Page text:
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A nation must think before it acts.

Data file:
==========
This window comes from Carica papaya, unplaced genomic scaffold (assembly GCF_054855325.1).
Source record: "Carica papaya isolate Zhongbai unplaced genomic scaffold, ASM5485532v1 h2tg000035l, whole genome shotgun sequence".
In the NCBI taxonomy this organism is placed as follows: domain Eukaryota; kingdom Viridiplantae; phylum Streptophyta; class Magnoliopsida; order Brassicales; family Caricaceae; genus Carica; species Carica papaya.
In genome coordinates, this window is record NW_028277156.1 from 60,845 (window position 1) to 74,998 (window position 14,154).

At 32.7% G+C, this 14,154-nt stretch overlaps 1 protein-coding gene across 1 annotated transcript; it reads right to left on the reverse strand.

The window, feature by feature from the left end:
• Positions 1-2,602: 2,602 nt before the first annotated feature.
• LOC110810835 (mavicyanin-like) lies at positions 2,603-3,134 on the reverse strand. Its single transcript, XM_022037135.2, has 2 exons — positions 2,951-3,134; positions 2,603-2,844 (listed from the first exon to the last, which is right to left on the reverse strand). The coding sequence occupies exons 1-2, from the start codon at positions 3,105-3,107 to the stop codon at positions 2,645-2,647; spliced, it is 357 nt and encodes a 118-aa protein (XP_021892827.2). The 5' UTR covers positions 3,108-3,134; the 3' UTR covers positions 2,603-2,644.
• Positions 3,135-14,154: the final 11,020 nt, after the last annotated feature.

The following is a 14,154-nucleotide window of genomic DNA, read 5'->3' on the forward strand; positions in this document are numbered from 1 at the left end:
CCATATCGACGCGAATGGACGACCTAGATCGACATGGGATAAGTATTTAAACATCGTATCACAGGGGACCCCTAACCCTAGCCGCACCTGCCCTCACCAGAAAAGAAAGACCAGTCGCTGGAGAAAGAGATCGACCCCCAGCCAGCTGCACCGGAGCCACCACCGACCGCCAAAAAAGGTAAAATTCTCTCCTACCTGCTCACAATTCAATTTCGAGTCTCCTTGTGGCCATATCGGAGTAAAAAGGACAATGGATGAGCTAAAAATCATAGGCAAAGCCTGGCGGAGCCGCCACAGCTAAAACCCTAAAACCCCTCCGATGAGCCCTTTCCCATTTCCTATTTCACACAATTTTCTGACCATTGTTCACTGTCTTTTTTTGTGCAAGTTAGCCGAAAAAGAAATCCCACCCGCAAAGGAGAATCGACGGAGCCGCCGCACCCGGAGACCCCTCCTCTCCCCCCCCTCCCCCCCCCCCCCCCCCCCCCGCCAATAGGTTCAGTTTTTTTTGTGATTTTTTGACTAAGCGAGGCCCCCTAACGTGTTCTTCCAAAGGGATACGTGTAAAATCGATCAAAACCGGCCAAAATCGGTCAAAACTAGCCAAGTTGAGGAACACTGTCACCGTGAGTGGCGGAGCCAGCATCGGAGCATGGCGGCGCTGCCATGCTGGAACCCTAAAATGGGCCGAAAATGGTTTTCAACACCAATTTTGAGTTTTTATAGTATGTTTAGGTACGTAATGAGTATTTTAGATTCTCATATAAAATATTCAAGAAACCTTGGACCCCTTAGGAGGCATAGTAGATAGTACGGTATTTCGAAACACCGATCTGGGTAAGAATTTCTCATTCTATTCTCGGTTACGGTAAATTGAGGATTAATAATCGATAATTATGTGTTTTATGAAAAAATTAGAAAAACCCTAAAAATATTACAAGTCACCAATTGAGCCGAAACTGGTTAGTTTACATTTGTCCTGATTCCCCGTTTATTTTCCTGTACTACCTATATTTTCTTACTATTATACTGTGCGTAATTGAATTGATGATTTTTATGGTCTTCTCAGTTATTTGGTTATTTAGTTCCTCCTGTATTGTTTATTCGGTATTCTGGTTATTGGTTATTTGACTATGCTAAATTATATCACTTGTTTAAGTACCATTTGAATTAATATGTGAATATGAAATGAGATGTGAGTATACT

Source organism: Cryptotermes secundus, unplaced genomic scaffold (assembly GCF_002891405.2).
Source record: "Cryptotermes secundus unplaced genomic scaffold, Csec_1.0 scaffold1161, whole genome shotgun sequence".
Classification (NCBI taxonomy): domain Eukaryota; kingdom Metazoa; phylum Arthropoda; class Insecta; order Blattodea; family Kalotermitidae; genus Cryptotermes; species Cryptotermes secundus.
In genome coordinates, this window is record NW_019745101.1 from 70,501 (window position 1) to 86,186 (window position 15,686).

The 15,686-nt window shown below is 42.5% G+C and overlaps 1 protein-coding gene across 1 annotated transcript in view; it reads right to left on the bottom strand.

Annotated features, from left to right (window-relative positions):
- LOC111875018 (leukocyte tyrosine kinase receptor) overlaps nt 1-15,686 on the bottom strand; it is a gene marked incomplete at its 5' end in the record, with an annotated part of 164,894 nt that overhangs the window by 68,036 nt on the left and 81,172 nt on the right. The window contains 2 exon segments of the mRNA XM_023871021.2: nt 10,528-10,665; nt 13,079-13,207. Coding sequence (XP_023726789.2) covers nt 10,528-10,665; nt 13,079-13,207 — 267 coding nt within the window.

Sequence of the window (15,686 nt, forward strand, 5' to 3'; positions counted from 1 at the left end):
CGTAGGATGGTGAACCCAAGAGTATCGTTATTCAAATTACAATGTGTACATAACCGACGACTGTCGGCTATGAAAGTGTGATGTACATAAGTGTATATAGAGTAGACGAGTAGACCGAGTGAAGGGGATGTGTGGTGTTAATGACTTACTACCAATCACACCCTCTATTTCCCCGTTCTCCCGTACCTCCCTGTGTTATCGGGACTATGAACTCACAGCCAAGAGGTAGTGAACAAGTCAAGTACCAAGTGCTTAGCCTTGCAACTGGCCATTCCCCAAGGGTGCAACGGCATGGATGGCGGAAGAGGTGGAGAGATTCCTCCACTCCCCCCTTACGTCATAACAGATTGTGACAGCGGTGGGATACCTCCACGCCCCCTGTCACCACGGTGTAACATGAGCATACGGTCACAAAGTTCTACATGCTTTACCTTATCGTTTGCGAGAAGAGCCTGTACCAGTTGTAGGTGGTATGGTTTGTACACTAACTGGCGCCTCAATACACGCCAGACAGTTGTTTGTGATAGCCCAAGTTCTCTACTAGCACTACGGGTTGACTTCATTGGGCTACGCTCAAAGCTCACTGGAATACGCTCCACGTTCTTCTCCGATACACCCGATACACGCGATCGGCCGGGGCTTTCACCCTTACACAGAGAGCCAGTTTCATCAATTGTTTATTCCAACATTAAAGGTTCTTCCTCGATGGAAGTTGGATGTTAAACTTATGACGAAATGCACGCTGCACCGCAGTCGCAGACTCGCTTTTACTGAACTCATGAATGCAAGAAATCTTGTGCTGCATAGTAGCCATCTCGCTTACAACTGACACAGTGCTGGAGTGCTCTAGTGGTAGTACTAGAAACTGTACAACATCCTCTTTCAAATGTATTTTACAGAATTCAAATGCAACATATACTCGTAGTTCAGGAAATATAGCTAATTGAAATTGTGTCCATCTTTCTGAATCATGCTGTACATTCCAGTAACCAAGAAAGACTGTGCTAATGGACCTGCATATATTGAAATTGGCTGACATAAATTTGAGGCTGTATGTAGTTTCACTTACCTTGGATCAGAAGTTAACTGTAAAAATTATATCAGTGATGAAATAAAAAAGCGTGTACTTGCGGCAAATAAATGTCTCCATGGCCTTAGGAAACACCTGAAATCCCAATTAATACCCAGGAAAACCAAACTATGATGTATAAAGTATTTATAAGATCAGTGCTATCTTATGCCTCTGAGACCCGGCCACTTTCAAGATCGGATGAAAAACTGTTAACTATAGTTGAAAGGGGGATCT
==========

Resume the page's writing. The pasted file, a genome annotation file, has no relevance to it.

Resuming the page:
During unpopular wars in Iraq and Afghanistan, the American public’s confidence in the U.S. military surprisingly rose to all-time highs. Confidence had been thought closely linked to battlefield success, so that increase was unexpected, and very unlike the crisis of confidence after Vietnam. Confidence can be better understood considering four dimensions: performance, professionalism, partisanship, and patriotism. The military has kept the public’s trust in part because, despite disappointing outcomes, it has not suffered organizational and professional breakdowns as happened after Vietnam. In addition, in the post-conscription era, expressing “confidence” is a low-cost way for disconnected citizens to express gratitude—even if they largely disagree with military preferences. Finally, a wide partisan confidence gap opened after 2003, suggesting that confidence increasingly reflects political identities rather than objective assessment of the state of the military.